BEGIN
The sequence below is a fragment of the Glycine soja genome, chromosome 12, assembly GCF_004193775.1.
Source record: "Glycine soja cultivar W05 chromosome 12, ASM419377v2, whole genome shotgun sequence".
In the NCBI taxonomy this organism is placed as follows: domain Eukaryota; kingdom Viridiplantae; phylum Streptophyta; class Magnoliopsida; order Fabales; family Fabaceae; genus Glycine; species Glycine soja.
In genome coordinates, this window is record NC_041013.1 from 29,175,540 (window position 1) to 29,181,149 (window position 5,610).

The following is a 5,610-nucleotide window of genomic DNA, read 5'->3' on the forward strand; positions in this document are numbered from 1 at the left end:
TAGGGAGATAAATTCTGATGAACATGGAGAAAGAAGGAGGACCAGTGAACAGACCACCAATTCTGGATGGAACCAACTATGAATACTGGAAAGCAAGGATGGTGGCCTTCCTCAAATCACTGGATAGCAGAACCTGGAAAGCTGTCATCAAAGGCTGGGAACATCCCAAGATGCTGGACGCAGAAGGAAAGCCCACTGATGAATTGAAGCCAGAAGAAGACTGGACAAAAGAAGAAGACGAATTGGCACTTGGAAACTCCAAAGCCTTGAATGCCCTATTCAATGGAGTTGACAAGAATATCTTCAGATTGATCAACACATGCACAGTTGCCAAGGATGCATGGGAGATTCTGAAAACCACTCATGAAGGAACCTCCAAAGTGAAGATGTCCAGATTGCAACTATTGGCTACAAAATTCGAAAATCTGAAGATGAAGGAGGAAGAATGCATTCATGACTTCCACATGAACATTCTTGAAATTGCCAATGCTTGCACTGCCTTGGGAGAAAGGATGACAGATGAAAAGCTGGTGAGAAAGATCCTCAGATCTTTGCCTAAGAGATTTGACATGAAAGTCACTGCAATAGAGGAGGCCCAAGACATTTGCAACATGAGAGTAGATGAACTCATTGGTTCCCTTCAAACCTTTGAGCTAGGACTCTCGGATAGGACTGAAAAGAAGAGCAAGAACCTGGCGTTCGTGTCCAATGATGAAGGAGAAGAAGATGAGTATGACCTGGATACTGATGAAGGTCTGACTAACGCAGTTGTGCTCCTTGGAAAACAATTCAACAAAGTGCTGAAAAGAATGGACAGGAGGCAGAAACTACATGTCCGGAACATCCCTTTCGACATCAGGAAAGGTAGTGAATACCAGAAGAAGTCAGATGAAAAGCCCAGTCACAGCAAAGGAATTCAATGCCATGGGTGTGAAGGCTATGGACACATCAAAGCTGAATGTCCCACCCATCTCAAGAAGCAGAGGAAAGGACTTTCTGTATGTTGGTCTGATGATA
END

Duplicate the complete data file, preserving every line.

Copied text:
The sequence below is a fragment of the Glycine soja genome, chromosome 12, assembly GCF_004193775.1.
Source record: "Glycine soja cultivar W05 chromosome 12, ASM419377v2, whole genome shotgun sequence".
In the NCBI taxonomy this organism is placed as follows: domain Eukaryota; kingdom Viridiplantae; phylum Streptophyta; class Magnoliopsida; order Fabales; family Fabaceae; genus Glycine; species Glycine soja.
In genome coordinates, this window is record NC_041013.1 from 29,175,540 (window position 1) to 29,181,149 (window position 5,610).

The following is a 5,610-nucleotide window of genomic DNA, read 5'->3' on the forward strand; positions in this document are numbered from 1 at the left end:
TAGGGAGATAAATTCTGATGAACATGGAGAAAGAAGGAGGACCAGTGAACAGACCACCAATTCTGGATGGAACCAACTATGAATACTGGAAAGCAAGGATGGTGGCCTTCCTCAAATCACTGGATAGCAGAACCTGGAAAGCTGTCATCAAAGGCTGGGAACATCCCAAGATGCTGGACGCAGAAGGAAAGCCCACTGATGAATTGAAGCCAGAAGAAGACTGGACAAAAGAAGAAGACGAATTGGCACTTGGAAACTCCAAAGCCTTGAATGCCCTATTCAATGGAGTTGACAAGAATATCTTCAGATTGATCAACACATGCACAGTTGCCAAGGATGCATGGGAGATTCTGAAAACCACTCATGAAGGAACCTCCAAAGTGAAGATGTCCAGATTGCAACTATTGGCTACAAAATTCGAAAATCTGAAGATGAAGGAGGAAGAATGCATTCATGACTTCCACATGAACATTCTTGAAATTGCCAATGCTTGCACTGCCTTGGGAGAAAGGATGACAGATGAAAAGCTGGTGAGAAAGATCCTCAGATCTTTGCCTAAGAGATTTGACATGAAAGTCACTGCAATAGAGGAGGCCCAAGACATTTGCAACATGAGAGTAGATGAACTCATTGGTTCCCTTCAAACCTTTGAGCTAGGACTCTCGGATAGGACTGAAAAGAAGAGCAAGAACCTGGCGTTCGTGTCCAATGATGAAGGAGAAGAAGATGAGTATGACCTGGATACTGATGAAGGTCTGACTAACGCAGTTGTGCTCCTTGGAAAACAATTCAACAAAGTGCTGAAAAGAATGGACAGGAGGCAGAAACTACATGTCCGGAACATCCCTTTCGACATCAGGAAAGGTAGTGAATACCAGAAGAAGTCAGATGAAAAGCCCAGTCACAGCAAAGGAATTCAATGCCATGGGTGTGAAGGCTATGGACACATCAAAGCTGAATGTCCCACCCATCTCAAGAAGCAGAGGAAAGGACTTTCTGTATGTTGGTCTGATGATA